What has become clear since 2010 is that the amount charged by wind farms is very significantly in excess of the value of the subsidies foregone. For example, the average price paid to Scottish wind farms to reduce output in 2011 was £220 per MWh, whereas the lost subsidy is approximately £55 per MWh. The amount paid by conventional plant such as coal and gas was approximately £34 per MWh to reduce output in 2011. Ultimately the cost of balancing electricity is paid by the electricity consumer so this large difference in cost is not in the consumer interest.”

The Power Technology website also has a useful primer on the topic, and refers to REF figures as part of its explanation.**** Again, this should whet your appetite to read more:

“…constraint payments’ have reportedly totalled up to £650m over the last decade as compensation to wind farm owners for discarding 8.7 TWh of electricity. In some cases, wind farm operators have been paid more to switch off than produce power….

…As to who actually foots the constraint payment bill, the REF explains that they are ultimately paid for by electricity consumers through their bills, via the Balancing Services Use of Systems (BSUoS). The BSUoS, which is added onto bills as a charge, recovers the cost to the system operator (National Grid), who pay out energy producers when the system requires this form of balancing.”

Money for nothing. Not a great way to run a system – unless you happen to own a wind farm, of course.






  1. There is no such thing as “zero carbon” electricity. Wind farms have huge amounts of embodied carbon in their construction, and solar farms are only a little better. Zero carbon is greenwash.
    And it’s all very well to proclaim how much power was wind generated: there still had to be a steam turbine spooled up for when the wind drops.
    Then there is the devastating effect of the industrialisation of our scenery.

    Liked by 1 person

  2. Stephen, obviously I agree entirely, but thank you for making the point. The article was long enough without pointing out that when they say “zero carbon”, they mean “zero carbon dioxide”, and more pertinently, pointing out that the phrase “zero” carbon (or CO2) is a lie in this context, since all forms of “renewable” energy involve the emitting of significant amounts of CO2, in their manufacture and transport, and often (in the case of wind turbines) in the destruction and/or disruption of peat, given where they are often sited.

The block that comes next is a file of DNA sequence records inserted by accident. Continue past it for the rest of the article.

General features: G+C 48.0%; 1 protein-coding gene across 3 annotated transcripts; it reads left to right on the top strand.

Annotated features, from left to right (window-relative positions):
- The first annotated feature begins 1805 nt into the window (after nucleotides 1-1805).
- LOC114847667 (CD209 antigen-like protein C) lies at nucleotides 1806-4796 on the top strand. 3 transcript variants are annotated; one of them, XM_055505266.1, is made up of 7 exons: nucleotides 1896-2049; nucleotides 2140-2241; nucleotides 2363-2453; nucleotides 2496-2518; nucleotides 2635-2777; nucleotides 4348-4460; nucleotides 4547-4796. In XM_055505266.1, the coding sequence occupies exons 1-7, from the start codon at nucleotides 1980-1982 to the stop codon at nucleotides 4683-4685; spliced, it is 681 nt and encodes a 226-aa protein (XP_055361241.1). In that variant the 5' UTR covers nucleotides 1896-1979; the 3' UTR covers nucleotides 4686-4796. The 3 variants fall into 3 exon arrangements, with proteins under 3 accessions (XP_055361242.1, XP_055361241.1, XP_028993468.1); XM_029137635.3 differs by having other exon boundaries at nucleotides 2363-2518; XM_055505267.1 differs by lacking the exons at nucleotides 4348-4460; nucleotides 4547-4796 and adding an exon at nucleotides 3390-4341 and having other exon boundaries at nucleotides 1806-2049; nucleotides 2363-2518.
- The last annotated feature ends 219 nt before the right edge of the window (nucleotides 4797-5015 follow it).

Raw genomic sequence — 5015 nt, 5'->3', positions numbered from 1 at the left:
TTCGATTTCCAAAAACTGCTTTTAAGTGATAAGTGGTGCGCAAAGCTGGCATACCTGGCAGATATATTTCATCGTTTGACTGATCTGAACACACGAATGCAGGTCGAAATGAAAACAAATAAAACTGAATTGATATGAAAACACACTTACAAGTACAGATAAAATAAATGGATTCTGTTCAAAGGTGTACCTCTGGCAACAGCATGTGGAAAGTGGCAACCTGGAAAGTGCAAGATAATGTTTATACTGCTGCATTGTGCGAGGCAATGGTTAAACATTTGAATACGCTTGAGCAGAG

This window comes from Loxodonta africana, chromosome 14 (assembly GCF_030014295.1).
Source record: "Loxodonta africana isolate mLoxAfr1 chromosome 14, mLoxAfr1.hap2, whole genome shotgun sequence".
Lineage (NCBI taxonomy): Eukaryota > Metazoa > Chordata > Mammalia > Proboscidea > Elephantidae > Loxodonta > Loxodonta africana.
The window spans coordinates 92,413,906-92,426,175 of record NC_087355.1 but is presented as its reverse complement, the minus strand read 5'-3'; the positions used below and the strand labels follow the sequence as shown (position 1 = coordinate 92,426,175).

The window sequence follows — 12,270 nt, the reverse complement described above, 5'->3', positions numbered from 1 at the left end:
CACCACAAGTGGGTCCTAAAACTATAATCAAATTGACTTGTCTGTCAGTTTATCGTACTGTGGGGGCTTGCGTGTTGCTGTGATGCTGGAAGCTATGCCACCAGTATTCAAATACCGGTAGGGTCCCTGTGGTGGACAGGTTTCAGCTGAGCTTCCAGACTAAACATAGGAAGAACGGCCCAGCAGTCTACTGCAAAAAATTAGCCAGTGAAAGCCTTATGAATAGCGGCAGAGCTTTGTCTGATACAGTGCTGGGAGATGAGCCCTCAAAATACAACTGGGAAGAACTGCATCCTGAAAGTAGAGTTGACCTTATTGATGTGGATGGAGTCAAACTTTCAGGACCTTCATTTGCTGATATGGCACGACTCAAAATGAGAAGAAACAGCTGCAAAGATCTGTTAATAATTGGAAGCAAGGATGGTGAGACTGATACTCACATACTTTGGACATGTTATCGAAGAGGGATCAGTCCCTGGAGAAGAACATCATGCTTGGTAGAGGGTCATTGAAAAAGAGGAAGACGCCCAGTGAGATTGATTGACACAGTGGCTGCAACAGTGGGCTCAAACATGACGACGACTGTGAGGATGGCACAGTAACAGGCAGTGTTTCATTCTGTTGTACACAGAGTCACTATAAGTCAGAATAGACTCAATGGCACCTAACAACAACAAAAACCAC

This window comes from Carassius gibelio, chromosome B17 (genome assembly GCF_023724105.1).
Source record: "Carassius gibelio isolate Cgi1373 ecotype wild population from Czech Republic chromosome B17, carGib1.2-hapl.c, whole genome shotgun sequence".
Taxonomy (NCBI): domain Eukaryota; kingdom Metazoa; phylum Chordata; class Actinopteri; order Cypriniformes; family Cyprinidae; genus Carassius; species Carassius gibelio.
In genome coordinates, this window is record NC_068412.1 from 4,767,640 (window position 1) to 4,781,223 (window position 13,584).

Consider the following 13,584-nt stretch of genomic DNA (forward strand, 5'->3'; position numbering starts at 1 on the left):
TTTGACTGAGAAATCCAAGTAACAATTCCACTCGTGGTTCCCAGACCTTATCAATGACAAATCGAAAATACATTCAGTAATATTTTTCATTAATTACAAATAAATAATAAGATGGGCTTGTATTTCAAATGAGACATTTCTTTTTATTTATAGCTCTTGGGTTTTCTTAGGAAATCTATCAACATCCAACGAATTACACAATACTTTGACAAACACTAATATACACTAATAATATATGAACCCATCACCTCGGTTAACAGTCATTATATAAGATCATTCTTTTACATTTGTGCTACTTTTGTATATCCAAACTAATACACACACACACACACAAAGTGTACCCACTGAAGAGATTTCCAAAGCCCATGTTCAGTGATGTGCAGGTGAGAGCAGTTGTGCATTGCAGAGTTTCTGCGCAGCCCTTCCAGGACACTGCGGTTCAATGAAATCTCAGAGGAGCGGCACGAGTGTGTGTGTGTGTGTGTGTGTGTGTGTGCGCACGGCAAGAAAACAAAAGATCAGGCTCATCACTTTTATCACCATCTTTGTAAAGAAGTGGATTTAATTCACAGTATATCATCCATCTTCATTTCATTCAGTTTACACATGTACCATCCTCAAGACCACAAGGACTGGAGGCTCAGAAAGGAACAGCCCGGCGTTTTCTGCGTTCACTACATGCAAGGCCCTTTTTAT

It is always worth pointing this out, as otherwise the language surrounding these issues becomes distorted by repeated misuse. There should be no place for the inaccurate (in this context) term “zero carbon” in these discussions, and there is a danger of it becoming accepted unthinkingly by the public, because of the repeated and regular misuse of the term by those who push a particular agenda.


  3. Yes, it all seems to be working well. Throw away energy while paying for more than the value of it. It would be like not requiring any whelks one day but paying the whelk stall owner double their value to toss them to the gulls.

    And at the same time relying increasingly on imported whelks, er, leccy.

    “Money for nothing and your chicks for free” – in the sense that with the parent bird smashed to the ground, the young starve or are eaten by the gulls, once they’ve slept off the whelks?

    Liked by 1 person

  4. Ron, thanks for the antidote. However, it’s difficult to be optimistic, when you read stuff like this:

    “Green transport can only succeed with a greener grid
    Analysis: UK power infrastructure needs a big upgrade to tackle a surge in electric vehicles and manufacturing of alternative fuels”


    “The challenge of decarbonising the UK’s roads, railways and flight paths will rely on harnessing the UK’s cleaner energy system to power the future of the transport sector….

    …But senior energy industry sources have warned that the UK’s ambitious targets to drive down carbon emissions from the transport sector will require an acceleration of green investment in the energy system too.

    “The energy industry has a huge role to play in facilitating the decarbonisation of transport,” said Graeme Cooper, the head of future markets at National Grid.

    He says a green transport system will require a multibillion-pound investment to rewire ageing power grids and fit vast amounts of electric-vehicle charging infrastructure. Additionally, it will spur a boom in demand for green energy to produce hydrogen for heavy trucks, ferries and long-haul coach travel.

    “There will be an uptick in demand for energy, so we need to ensure that we are future-proofing, putting the right wires in the right place for future demand. We also want to ensure that the energy we’re plugging in for the increased demand is as green as possible,” Cooper said.